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Rod, Gun and Game: Fishing is No. 1 in Western New York

LOOK AT THAT WHOPPER — Rich Davenport shows off his catch, during the recent VIP Fishing Event. Photo submitted by Forrest Fisher.

ERIE COUNTY — Last week, Erie County Fish Advisory Board member and economy statistics wizard Rich Davenport addressed a group of VIP legislators and regional media from Erie County and Chautauqua County, about Lake Erie fishing and boating activities. Speaking at a “VIP Fishing Event” sponsored at the Northern Chautauqua Conservation Club, Davenport emphasized that fishing is the No. 1 recreation in the country.

The event had brought Erie County Executive Mark Poloncarz and Chautauqua County Executive Greg Edwards together for a few hours of fishing and fun, as well as many other local legislators from both counties. New York State Director of Fish and Wildlife Patricia Riexinger also addressed our under-utilized opportunities, with Great Lakes resources, but went on to provide additional information.

Riexinger said, “New York state is doing everything they can, within our limited budget, to help folks everywhere understand more about the incredible fishing opportunities we have, from our New York shorelines. Our fisheries biologists have done a great job and anglers only need to know more about where to access and who to call, for fishing services. We have just published a new I Love NY Guide to Great Lakes Fishing publication that should help anyone who wants to know more about Great Lakes fishing.”

The glossy paper booklet guide is 44 pages long, offers free depth charts of key Lake Erie fishing hotspots, with detailed explanations about when to fish, where to fish and how to fish. It is complete with full-color fish identification plates, launch sites, contact numbers and latitude/longitude coordinates. To obtain a free copy, write to NYSDEC, 625 Broadway, Albany, N.Y., 12233 or go online to

Some of the hotspots in the manual include high details of Evans Bar, Myers Reef, Seneca Shoal, Woodlawn Bar and more. The depth charts really make the guide effective and complete.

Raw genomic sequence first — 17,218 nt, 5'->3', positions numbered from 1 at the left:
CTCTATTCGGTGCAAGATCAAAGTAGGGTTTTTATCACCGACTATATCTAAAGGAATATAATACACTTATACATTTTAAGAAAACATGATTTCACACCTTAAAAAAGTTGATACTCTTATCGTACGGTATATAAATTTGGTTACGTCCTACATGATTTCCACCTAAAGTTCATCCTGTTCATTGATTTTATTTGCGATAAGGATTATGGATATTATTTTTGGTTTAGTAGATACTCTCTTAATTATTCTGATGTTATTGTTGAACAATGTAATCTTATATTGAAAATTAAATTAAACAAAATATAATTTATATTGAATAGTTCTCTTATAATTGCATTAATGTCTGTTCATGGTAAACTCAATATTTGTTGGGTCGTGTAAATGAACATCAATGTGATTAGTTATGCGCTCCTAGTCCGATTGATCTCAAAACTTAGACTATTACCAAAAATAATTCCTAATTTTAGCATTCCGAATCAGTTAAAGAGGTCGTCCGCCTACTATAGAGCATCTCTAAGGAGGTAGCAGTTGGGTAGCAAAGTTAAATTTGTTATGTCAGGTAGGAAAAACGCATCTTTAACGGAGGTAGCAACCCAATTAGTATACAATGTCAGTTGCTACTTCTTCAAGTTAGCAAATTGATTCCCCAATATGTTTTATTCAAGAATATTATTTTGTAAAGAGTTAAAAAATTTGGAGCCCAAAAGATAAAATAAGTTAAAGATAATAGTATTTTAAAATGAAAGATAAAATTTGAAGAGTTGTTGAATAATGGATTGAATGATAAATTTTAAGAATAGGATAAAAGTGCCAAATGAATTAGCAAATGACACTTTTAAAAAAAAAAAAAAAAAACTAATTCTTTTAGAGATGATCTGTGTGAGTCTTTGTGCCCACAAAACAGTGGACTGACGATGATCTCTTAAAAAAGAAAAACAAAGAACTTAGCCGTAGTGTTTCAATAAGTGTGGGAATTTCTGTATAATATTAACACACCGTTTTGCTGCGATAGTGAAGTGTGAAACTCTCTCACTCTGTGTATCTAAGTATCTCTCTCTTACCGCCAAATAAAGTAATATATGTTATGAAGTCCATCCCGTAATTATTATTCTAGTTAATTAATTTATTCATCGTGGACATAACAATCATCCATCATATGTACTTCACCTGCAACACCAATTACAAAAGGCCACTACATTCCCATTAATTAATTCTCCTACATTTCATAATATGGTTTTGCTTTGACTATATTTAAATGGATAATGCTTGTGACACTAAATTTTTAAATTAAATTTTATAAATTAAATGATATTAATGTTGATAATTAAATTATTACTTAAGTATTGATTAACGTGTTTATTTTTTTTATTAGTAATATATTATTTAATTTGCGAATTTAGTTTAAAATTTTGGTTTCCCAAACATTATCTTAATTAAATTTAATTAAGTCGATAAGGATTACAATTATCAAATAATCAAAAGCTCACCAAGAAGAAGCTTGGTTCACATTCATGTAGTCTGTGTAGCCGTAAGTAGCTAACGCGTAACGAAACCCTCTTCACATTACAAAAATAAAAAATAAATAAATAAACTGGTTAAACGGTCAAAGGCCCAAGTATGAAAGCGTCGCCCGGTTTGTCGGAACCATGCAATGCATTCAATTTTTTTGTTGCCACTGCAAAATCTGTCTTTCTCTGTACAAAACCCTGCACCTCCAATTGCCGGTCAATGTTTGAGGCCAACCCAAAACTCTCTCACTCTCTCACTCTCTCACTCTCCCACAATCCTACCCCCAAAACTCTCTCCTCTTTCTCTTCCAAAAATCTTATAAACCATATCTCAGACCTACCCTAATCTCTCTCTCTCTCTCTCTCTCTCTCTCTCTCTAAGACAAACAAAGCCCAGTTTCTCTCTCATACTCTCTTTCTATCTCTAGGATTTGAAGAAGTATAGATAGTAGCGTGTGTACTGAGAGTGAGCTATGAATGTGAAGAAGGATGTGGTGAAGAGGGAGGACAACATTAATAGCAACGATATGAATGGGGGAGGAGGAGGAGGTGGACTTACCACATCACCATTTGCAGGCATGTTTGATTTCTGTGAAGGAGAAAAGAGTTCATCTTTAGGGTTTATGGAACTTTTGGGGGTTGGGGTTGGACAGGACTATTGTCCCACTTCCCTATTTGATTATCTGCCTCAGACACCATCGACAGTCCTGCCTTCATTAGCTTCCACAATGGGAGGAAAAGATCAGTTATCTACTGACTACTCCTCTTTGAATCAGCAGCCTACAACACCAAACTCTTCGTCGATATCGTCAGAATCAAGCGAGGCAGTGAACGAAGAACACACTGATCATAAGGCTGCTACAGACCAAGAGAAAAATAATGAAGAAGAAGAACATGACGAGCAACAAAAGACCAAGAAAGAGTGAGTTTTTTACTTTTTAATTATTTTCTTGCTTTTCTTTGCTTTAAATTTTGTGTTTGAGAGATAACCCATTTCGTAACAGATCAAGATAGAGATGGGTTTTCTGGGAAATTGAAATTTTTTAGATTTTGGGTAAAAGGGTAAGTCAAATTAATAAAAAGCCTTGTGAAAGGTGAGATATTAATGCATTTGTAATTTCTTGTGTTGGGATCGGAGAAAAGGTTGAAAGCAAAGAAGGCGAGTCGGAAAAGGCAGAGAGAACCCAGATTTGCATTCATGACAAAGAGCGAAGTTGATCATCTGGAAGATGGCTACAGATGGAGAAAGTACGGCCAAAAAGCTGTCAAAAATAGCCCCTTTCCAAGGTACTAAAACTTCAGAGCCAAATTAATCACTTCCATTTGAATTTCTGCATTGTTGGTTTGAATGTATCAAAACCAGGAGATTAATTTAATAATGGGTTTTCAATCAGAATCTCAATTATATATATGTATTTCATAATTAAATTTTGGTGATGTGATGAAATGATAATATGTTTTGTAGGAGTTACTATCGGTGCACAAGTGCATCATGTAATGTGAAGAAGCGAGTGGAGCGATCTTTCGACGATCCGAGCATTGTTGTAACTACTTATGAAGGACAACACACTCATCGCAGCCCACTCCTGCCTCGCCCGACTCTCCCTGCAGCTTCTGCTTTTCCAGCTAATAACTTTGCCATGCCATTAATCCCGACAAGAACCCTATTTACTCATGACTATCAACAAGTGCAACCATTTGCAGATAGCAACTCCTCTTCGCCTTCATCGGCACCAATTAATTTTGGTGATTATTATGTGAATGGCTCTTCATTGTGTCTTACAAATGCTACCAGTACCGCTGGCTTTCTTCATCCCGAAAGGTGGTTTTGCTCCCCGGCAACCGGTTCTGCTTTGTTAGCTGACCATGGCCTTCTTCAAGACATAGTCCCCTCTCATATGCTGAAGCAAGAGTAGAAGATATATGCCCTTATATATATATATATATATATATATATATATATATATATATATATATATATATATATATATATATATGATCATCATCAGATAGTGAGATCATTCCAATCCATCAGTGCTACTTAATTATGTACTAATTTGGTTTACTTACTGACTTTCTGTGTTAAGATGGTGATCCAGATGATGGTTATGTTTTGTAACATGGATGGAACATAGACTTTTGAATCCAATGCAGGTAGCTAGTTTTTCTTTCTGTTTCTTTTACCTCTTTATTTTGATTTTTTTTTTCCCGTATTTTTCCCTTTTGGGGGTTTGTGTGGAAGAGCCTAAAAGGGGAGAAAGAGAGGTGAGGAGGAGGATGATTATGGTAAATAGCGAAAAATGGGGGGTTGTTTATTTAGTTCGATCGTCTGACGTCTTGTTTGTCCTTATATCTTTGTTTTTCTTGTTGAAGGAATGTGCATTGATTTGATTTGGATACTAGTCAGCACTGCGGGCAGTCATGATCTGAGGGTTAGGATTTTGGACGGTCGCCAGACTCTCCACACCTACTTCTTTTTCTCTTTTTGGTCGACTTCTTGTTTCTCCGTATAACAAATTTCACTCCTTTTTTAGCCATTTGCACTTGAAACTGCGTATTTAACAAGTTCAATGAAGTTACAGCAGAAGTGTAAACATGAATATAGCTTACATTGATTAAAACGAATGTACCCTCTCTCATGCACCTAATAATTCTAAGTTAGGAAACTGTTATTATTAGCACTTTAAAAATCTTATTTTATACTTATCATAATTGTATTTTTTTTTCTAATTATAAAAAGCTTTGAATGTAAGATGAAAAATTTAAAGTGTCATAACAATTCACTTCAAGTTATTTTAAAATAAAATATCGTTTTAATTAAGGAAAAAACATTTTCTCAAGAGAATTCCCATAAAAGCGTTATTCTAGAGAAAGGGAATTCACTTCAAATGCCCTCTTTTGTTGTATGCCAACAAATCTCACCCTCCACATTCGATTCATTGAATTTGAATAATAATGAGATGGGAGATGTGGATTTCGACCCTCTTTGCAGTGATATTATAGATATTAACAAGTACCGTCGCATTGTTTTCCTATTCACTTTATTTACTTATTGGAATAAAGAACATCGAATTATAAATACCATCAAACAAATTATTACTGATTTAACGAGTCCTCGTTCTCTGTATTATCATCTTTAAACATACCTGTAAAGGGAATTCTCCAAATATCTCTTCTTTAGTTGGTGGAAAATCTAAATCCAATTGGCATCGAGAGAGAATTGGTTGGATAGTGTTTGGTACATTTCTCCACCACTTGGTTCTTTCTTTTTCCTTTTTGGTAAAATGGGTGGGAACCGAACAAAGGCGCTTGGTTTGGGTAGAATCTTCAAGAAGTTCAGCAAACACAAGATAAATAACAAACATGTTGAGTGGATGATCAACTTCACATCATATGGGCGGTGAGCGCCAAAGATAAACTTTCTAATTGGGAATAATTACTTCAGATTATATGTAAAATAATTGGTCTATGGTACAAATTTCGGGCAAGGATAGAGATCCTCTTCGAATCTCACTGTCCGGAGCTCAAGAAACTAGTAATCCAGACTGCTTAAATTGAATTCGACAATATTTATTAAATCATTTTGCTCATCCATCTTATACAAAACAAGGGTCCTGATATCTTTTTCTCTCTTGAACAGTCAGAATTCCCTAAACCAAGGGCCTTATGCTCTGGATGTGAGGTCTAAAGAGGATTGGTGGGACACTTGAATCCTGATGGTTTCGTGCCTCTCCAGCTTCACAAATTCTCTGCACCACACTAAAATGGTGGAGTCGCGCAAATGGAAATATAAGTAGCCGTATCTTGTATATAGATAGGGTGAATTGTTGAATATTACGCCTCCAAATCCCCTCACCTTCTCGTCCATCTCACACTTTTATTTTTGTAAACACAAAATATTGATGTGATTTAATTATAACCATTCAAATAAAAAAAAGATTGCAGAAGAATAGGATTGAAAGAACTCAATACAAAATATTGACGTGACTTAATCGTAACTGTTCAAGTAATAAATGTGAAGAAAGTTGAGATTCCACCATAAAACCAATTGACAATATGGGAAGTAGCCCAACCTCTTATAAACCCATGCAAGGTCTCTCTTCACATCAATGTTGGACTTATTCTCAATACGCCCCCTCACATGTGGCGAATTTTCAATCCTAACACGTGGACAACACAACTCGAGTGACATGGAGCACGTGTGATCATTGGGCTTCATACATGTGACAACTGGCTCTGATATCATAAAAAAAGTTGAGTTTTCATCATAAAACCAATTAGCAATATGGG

While the rough Lake Erie waters, that day, might have turned away many would-be anglers, Poloncarz and Edwards, one a Democrat and the other a Republican, had time to share common ideas and tight lines fishing together on the same boat, catching some huge fish.

Then Davenport provided a laundry list of vital economic facts, with data as proof of the need for more activity that each of the two county management groups might want to take advantage of, with regard to the Lake Erie waterway borne resources, since sorely needed economic stimulus for the region is available. Davenport said, “We only need to bring our efforts together and use the unmatchable benefits we have, right here, in this great Lake Erie.”

Davenport added valuable economy boosters are already present, but neither county really “goes after” world-class fishing tournaments, boat tour excursion ventures, scuba diving activities, sailing opportunities and many other water-related summer activity events, as a joint venture group. He added, “Lake Erie is a treasure.”

The event moderator was former NYS Assemblyman Dick Smith. Other speakers included Scott Gauld, a local BASS pro on bass fishing, Charter Captain Tom Marks on lake access, DEC fisheries biologist Don Einhouse and conservation club host Zen Olaw. The event spawned discussions on key issues and was highlighted with a walleye shore lunch at the conservation club.

As volunteer conservation groups provide leadership, to bring legislators together for common understanding that may benefit many others, into the future, so have these same groups brought together kids and parents to fishing.

It appears that, at least for fishing, the collective effort is yielding well-deserved results. Increased participation, in both fishing and boating, leads to increased license sales and boat registrations, key sources for funding state fish and wildlife conservation programs.

The 2013 Special Report on Fishing and Boating, just released by the Recreational Boating and Fishing Foundation and The Outdoor Foundation, also shows significant increases in fishing participation, among women and children.

In the United States, last year, 47 million Americans went fishing, an increase from 46.2 million in 2011.